There are 14 million Mormons. However, a large number of these are baseball baptisms in Latin America. A very generous estimate of current temple recommend holders might be 2 million. If each recommend holder goes to the temple twice a month, that’s still only 48 million temple trips. If we assume that one temple trip fully completes a deceased person’s temple work — a simplification, but ordinances other than endowments are often done en masse — that’s still only 48 million people per year. But duplication is sky high, and as many as 3/4 of those are duplicates. Even with 2 million TR holders going twice a month (which would be much higher than the average TR holder, in my observation) we’d still only likely complete work for 12 or 15 million people.

But 130 to 150 million new births are happening every year. Thus, we are running a deficit in ordinances, a very large one.

And there was an extremely large initial debt to be paid off. Estimates for total-people-who-have-ever-lived vary widely, but tend to be between 50 and 100 billion. Meanwhile, even applying the most optimistic possible calculations, I am relatively sure that the total mass of temple work done is nowhere near even 100 million total.

So a best case scenario seems to be that we have less than 100 million done, with another 50 billion to go, and that we’re losing ground at a rate of several tens of millions per year.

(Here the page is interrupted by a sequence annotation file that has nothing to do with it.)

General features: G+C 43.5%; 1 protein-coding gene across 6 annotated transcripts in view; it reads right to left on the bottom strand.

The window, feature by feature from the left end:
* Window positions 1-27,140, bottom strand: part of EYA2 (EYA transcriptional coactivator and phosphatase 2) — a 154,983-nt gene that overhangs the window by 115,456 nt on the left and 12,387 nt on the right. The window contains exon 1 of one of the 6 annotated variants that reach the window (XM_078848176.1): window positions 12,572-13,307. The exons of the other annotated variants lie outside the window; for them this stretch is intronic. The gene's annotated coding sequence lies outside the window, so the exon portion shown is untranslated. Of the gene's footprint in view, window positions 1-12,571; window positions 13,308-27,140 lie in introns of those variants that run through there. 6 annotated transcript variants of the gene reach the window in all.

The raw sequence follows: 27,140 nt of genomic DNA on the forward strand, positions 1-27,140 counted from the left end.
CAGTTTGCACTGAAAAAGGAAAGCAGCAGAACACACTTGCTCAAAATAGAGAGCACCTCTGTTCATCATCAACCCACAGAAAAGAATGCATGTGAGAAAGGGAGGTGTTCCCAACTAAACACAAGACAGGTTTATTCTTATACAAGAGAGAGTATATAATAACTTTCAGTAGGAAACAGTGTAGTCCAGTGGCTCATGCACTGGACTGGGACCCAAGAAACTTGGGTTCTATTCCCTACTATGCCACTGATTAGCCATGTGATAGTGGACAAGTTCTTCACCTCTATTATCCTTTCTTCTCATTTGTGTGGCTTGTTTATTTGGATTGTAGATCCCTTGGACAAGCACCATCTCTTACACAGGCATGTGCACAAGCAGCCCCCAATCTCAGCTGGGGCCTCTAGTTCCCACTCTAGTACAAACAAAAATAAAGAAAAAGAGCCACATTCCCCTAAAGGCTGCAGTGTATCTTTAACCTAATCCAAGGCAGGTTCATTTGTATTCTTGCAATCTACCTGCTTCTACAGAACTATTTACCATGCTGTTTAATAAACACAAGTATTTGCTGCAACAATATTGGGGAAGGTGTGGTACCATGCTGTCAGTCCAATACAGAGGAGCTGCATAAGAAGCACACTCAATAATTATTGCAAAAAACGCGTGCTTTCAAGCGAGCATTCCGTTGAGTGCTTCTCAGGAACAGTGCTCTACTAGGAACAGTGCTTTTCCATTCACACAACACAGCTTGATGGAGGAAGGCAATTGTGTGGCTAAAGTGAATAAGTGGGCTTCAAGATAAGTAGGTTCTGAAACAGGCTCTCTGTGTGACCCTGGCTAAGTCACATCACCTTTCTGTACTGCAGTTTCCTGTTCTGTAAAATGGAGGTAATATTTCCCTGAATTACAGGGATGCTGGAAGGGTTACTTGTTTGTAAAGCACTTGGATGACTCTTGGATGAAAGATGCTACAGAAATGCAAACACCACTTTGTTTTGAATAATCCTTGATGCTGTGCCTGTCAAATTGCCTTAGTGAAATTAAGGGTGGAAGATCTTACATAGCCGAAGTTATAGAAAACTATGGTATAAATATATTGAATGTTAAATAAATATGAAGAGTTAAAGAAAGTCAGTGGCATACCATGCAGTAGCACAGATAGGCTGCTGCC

Here, the conversation typically turns to the Deus ex machina of “it will all be figured out in the millennium.” And this may well be the case. Either way, I don’t see how our current temple work is an effective ordinance delivery vehicle for more than a very tiny slice of the population.


Vader
October 2, 2009

“Here, the conversation typically turns to the Deus ex machina of “it will all be figured out in the millennium.” And this may well be the case.”

I’m inclined to think so. Deus ex machina is, after all, a reasonable description of the Second Coming.

“Either way, I don’t see how our current temple work is an effective ordinance delivery vehicle for more than a very tiny slice of the population.”

Perhaps that slice is important to God. And perhaps that slice is laying the groundwork for a much expanded effort later.

Which does not exclude the possibility that the benefit to us is also important.

I still haven’t heard your views on the nature of marriage.